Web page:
North Korea’s ‘pink lady’: the newscaster set to announce the end of the world

Ri Chun-hee is a favourite of Kim Jong-un. What do we know about her?

The apocalypse will be televised, and it will be presented by a pink-clad North Korean grandmother announcing the news at a near scream.

Ri Chun-hee is the most prominent face on the North's Korean Central Television, appearing nearly every time the country takes a step towards fulfilling its nuclear ambitions, delivering the state's proclamations in a booming voice and brimming with gusto.

“The test of a hydrogen bomb designed to be mounted on our intercontinental ballistic missile was a perfect success,” Ri said this weekend, as she quaked with excitement in reporting North Korea’s most powerful nuclear detonation yet. “It was a very meaningful step in completing the national nuclear-weapons programme.”

The 74-year-old, who is known as "the people's broadcaster" and is partial to bright-pink outfits, typically sports a hanbok, traditional Korean attire, although she has been seen in western-style suits, complete with shoulder pads and, of course, in her trademark colour. Her thunderous voice speaks for the regime in a country whose leader, Kim Jong-un, rarely addresses his people directly. But who is the "pink lady" of North Korea?


Poor family

Ri was born in 1943 into a poor family in Tongchong, in what is now southeastern North Korea, and studied performance art at Pyongyang University of Theatre. She joined KCTV in 1971 and was promoted to chief news presenter just three years later. Over several decades she has dodged demotions and survived political purges – common pitfalls for any job in North Korea – that ended the careers of many of her colleagues.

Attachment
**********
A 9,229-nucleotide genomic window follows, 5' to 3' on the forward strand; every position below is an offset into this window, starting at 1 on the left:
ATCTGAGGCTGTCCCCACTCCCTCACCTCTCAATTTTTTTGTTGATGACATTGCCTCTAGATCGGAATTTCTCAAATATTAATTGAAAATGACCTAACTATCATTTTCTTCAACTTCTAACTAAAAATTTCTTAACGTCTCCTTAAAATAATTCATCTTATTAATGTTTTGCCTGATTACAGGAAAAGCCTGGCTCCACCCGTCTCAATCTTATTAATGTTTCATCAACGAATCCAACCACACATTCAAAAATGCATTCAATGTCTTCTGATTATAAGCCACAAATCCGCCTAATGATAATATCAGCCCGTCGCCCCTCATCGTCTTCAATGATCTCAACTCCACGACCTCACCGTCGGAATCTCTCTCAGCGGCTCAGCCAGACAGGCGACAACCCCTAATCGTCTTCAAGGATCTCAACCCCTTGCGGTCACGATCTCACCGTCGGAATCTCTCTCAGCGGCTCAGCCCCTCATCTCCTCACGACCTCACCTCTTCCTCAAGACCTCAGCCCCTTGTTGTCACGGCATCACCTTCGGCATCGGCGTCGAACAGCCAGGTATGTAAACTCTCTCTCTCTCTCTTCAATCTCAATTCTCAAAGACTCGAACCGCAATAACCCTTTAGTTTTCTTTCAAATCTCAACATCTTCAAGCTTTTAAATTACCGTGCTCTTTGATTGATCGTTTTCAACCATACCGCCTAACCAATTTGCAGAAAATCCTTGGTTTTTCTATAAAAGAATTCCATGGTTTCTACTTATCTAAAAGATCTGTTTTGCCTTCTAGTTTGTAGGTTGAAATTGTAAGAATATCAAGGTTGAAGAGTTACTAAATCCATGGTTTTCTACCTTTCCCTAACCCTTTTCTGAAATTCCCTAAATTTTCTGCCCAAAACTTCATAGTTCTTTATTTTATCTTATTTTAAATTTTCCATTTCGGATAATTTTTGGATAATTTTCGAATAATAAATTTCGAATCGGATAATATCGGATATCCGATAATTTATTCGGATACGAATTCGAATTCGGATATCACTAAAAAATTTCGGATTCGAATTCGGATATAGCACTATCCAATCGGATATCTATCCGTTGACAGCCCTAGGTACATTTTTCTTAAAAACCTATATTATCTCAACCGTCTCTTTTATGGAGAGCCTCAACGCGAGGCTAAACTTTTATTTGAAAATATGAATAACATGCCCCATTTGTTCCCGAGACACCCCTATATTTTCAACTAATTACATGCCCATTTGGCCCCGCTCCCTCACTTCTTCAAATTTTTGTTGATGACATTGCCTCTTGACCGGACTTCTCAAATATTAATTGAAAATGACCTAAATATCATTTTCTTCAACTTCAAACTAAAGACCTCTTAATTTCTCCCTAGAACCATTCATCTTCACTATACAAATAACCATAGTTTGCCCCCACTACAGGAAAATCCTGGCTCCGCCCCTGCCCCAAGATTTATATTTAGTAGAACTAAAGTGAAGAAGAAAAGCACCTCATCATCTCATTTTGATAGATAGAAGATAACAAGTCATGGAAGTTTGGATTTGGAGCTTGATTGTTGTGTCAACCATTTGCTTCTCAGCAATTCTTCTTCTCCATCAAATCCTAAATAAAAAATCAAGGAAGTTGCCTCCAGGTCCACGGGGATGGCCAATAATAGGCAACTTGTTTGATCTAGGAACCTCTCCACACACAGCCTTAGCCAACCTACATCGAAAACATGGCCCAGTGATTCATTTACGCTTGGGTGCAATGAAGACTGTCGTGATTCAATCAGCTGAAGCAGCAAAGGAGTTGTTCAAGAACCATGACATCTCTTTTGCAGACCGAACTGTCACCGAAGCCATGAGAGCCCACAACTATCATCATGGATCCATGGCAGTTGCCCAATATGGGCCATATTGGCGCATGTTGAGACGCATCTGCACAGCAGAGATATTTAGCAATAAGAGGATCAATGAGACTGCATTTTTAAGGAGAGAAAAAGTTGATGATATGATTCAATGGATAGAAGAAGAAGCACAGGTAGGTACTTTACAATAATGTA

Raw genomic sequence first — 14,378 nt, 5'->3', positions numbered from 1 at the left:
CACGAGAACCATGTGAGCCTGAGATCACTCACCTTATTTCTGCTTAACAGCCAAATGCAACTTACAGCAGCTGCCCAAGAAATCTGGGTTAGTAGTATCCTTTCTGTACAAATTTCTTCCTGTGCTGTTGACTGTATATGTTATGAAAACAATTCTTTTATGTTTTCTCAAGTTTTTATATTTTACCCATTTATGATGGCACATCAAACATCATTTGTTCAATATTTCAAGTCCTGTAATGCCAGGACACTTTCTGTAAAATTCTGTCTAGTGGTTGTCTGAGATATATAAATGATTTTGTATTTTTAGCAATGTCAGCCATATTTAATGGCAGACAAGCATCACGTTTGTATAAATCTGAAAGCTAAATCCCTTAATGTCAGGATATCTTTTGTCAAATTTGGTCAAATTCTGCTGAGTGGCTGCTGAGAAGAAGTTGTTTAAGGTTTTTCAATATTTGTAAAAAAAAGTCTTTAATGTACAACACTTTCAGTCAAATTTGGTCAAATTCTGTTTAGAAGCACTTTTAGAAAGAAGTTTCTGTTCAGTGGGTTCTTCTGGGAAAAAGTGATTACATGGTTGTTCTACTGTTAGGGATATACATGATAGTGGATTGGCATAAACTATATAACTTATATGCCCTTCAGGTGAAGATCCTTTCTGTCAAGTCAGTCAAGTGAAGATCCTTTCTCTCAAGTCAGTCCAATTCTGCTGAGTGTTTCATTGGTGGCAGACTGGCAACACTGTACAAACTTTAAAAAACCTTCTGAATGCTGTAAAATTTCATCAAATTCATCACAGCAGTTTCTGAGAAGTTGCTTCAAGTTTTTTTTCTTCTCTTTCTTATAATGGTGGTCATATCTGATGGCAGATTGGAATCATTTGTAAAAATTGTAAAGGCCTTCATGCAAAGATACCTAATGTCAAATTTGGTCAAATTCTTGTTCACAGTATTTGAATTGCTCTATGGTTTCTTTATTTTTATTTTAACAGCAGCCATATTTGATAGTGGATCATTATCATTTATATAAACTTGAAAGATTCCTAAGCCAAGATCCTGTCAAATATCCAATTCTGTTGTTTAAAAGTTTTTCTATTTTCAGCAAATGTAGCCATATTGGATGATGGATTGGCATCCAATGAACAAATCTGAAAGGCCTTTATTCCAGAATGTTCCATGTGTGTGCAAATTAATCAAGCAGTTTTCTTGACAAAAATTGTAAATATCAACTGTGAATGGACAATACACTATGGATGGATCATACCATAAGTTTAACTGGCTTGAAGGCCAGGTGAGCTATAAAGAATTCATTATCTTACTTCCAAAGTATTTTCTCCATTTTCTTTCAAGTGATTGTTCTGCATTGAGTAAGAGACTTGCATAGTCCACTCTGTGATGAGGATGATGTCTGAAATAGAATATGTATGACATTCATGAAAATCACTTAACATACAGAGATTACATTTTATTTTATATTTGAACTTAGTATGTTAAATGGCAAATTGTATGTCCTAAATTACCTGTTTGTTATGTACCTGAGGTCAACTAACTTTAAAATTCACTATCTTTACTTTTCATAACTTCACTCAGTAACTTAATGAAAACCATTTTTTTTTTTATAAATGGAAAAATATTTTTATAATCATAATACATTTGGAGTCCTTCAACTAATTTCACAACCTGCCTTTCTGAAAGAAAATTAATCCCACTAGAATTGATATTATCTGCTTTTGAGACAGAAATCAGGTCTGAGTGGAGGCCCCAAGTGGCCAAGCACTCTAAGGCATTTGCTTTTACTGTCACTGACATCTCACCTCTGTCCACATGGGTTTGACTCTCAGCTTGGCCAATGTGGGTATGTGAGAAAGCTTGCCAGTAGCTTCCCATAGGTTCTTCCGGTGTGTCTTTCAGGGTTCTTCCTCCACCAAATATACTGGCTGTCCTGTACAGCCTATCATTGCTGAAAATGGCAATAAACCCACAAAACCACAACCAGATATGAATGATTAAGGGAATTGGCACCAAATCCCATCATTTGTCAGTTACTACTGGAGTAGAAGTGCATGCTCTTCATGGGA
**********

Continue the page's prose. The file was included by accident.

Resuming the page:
Her melodramatic delivery has reportedly won Ri Kim’s admiration, essential for surviving under what experts describe as the most brutal regime to date. She rarely departs from her bellicose style, although she wept on air when announcing the death of North Korea’s first leader, Kim Il-sung, and the subsequent passing of his son and successor, Kim Jong-il.

Although she officially retired in 2012, Ri has made occasional comebacks for important military announcements and now spends most of her time training the next generation of presenters.

Regular fixture

Before her retirement she was a regular fixture on the nightly news, beamed into homes across the country announcing the daily happenings of the country’s leader: visits to steel mills, tours of cabbage fields and inspections of military bases.

In a rare profile, in 2009, the state-run Chosun Monthly magazine reported that she lives a life of luxury in Pyongyang with her husband, children and grandchildren.

Her “voice grew to have an appeal, so that whenever she would speak on the news, viewers were touched”, the magazine wrote. “When Ri announced reports and statements, enemies would tremble in fear.”

© Guardian